|Eye movement desensitization and reprocessing||Wait-list control||NE||NE||NE||NE||NE||I||NE||NE||NE|
|Cognitive Behavioral Intervention for Trauma in Schools||Wait-list control||L (+)||I||I||I||I||NE||NE||NE||NE|
|Trauma and grief component therapy, (school groups)||Usual care||NE||NE||NE||NE||NE||NE||NE||NE||NE|
|Mixed (cognitive behavioral therapy techniques and creative expressive elements), school groups||Wait-list control||I||I||NE||NE||NE||L (+)||NE||NE||I|
|Imipramine||Chloral hydrate or placebo||NE||NE||NE||NE||NE||NE||NE||NE||NE|
Summary of Findings by Outcome
Table E presents detailed findings by outcome for interventions with some evidence of benefit. We rated the evidence as low for all of the outcomes, based on the limited number of studies (generally no more than one study per intervention and no intervention having more than two studies combined) and small sample sizes.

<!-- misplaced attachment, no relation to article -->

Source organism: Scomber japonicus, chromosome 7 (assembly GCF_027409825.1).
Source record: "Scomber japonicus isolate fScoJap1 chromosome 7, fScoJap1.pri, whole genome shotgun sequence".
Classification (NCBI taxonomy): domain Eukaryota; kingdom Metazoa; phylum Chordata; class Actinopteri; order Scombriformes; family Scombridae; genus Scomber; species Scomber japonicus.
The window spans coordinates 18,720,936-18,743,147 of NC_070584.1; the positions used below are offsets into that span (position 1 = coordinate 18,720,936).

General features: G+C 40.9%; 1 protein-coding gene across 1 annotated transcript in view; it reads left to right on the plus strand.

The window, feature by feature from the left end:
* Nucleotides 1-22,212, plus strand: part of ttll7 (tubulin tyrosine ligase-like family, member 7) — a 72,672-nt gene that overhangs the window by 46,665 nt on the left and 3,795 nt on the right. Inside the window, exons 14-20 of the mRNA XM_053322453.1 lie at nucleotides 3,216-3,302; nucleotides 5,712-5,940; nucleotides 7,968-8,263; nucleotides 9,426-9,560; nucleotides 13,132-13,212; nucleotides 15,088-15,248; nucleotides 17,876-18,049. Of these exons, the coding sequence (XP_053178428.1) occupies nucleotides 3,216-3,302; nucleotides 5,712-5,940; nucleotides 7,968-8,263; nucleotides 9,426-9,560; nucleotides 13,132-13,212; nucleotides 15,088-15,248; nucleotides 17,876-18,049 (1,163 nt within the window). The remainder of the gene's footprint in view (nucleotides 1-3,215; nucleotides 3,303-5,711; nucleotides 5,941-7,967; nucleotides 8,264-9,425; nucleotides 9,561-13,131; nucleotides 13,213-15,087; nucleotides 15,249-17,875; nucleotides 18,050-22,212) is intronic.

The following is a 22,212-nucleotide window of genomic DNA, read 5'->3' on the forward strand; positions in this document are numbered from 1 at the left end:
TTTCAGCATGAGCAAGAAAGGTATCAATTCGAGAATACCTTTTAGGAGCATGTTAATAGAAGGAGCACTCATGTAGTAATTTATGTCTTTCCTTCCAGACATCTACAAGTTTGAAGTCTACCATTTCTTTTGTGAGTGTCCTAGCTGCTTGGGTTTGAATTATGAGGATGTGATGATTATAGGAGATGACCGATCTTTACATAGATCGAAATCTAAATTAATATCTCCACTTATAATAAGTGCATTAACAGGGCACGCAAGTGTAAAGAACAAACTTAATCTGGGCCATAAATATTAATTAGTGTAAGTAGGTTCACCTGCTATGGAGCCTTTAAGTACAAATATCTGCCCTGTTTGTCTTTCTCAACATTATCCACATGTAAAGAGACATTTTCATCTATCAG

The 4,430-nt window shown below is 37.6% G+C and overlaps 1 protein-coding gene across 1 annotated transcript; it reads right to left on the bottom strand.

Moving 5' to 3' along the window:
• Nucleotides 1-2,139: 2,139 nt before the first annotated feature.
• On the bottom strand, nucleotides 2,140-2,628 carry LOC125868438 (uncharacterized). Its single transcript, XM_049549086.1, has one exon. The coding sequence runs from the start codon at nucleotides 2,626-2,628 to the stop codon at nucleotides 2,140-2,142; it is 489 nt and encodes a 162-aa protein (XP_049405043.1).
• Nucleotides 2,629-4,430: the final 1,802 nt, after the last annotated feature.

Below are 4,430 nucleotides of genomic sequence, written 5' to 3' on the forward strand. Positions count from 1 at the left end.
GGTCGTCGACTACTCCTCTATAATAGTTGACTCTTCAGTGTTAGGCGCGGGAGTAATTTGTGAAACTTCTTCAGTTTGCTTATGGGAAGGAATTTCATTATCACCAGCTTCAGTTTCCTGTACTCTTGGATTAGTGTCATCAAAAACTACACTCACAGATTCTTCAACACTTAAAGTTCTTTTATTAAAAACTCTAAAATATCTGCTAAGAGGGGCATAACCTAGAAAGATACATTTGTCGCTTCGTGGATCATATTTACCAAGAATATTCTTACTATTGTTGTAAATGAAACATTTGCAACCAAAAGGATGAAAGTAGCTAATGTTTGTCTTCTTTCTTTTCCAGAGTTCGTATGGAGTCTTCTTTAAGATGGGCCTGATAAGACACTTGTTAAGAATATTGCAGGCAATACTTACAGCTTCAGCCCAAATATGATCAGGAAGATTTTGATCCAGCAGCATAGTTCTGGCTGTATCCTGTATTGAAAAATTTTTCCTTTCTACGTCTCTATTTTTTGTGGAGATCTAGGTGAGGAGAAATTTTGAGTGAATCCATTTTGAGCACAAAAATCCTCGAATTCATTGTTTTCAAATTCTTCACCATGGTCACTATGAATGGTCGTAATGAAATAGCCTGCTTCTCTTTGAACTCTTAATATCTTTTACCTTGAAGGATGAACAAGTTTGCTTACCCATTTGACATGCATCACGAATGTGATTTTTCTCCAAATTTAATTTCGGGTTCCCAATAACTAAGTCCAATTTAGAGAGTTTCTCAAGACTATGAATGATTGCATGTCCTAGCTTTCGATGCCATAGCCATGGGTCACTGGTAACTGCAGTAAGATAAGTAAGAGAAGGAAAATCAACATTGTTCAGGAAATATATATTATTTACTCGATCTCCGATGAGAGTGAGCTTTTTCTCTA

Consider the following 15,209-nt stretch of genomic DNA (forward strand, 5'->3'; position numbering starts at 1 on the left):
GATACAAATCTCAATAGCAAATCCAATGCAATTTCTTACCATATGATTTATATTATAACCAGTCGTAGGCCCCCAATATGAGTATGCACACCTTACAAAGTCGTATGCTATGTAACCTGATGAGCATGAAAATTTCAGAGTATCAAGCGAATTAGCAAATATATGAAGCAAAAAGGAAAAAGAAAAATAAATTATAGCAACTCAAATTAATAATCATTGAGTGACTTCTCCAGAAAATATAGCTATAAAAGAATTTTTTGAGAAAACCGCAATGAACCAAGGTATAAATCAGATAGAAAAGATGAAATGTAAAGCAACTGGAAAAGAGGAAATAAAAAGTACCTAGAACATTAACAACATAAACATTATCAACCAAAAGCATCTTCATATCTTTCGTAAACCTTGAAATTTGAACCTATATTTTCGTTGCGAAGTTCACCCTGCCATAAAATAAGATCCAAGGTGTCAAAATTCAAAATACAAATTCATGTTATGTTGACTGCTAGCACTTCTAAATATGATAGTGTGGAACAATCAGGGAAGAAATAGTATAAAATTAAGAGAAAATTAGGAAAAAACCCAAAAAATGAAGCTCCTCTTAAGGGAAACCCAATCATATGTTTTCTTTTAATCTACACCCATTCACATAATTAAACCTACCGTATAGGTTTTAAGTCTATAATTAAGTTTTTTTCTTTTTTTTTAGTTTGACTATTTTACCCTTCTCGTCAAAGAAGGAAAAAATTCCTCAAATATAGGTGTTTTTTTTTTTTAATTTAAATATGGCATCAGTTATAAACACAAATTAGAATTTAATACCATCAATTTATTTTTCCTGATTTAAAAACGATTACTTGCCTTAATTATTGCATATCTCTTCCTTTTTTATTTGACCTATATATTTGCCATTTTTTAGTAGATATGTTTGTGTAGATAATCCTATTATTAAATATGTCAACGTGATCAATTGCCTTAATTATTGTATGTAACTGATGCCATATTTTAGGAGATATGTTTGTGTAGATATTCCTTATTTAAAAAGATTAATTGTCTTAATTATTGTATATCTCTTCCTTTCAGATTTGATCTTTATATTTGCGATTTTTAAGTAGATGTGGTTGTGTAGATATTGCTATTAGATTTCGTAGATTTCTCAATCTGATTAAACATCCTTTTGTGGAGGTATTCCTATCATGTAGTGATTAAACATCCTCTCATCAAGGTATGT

|Outcome||Intervention||Comparator||Number of Trials, Number of Participants||Strength of Evidence, Magnitude of Effect||Type of Exposure|
|BDI = Beck Depression Inventory; CAPS-CA = Clinician-Administered Post-Traumatic Stress Disorder scale for children and adolescents; CBITS = Cognitive Behavioral Intervention for Trauma in Schools; CDI = Child Depression Inventory; CGI-S = Clinical Global Impressions-Severity Scale; CI = confidence interval; CPSS = Child Post-Traumatic Stress Disorder Symptom Scale; CPT = cognitive processing therapy; C-RIES = Children’s Revised Impact of Event Scale; CSDC = Child Stress Disorder Checklist; DSM-IV = “Diagnostic and Statistical Manual of Mental Disorders-IV”; DSRS = Depression Self-Rating Scale; EMDR = Eye movement desensitization and reprocessing; LGCM = Latent Growth Curve Modeling: LS = least-squares; MVA = motor vehicle accident; PSC = Pediatric Symptom Checklist; PSS-SR = Posttraumatic Stress Disorder Symptom Scale Self Report; PTSD = post-traumatic stress disorder; RCMAS = Revised Children’s Manifest Anxiety Scale; SE = standard error; TF-CBT = trauma-focused cognitive behavioral therapy; TGCT = Trauma and Grief Component Therapy|
|PTSD diagnosis||TF-CBT||Wait-list control||1,26 24||Low; Cohen effect size 2.20 on the C-RIES scale favoring TF-CBT and Cohen effect size 1.59 on the CAPS-CA scale favoring TF-CBT||Mixed (MVA, assault, witnessed violence)|